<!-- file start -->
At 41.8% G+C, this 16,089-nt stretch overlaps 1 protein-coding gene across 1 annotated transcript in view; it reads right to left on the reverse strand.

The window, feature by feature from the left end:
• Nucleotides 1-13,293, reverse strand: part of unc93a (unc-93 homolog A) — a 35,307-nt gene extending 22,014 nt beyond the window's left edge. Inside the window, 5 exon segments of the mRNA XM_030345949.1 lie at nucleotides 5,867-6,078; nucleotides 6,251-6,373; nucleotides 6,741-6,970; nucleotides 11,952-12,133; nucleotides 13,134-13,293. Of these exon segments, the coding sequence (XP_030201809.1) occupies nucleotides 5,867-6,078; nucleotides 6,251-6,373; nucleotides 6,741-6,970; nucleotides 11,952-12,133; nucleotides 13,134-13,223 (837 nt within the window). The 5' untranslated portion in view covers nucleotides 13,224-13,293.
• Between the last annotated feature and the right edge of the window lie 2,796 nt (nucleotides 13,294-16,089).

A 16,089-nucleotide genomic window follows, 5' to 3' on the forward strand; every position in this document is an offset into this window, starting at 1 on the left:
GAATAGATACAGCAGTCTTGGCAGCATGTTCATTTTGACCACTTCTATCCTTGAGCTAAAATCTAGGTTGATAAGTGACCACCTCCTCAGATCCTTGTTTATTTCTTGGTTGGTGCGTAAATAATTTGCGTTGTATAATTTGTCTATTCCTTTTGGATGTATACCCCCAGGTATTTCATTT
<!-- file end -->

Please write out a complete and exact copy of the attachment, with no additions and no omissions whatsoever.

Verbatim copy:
At 41.8% G+C, this 16,089-nt stretch overlaps 1 protein-coding gene across 1 annotated transcript in view; it reads right to left on the reverse strand.

The window, feature by feature from the left end:
• Nucleotides 1-13,293, reverse strand: part of unc93a (unc-93 homolog A) — a 35,307-nt gene extending 22,014 nt beyond the window's left edge. Inside the window, 5 exon segments of the mRNA XM_030345949.1 lie at nucleotides 5,867-6,078; nucleotides 6,251-6,373; nucleotides 6,741-6,970; nucleotides 11,952-12,133; nucleotides 13,134-13,293. Of these exon segments, the coding sequence (XP_030201809.1) occupies nucleotides 5,867-6,078; nucleotides 6,251-6,373; nucleotides 6,741-6,970; nucleotides 11,952-12,133; nucleotides 13,134-13,223 (837 nt within the window). The 5' untranslated portion in view covers nucleotides 13,224-13,293.
• Between the last annotated feature and the right edge of the window lie 2,796 nt (nucleotides 13,294-16,089).

A 16,089-nucleotide genomic window follows, 5' to 3' on the forward strand; every position in this document is an offset into this window, starting at 1 on the left:
GAATAGATACAGCAGTCTTGGCAGCATGTTCATTTTGACCACTTCTATCCTTGAGCTAAAATCTAGGTTGATAAGTGACCACCTCCTCAGATCCTTGTTTATTTCTTGGTTGGTGCGTAAATAATTTGCGTTGTATAATTTGTCTATTCCTTTTGGATGTATACCCCCAGGTATTTCATTT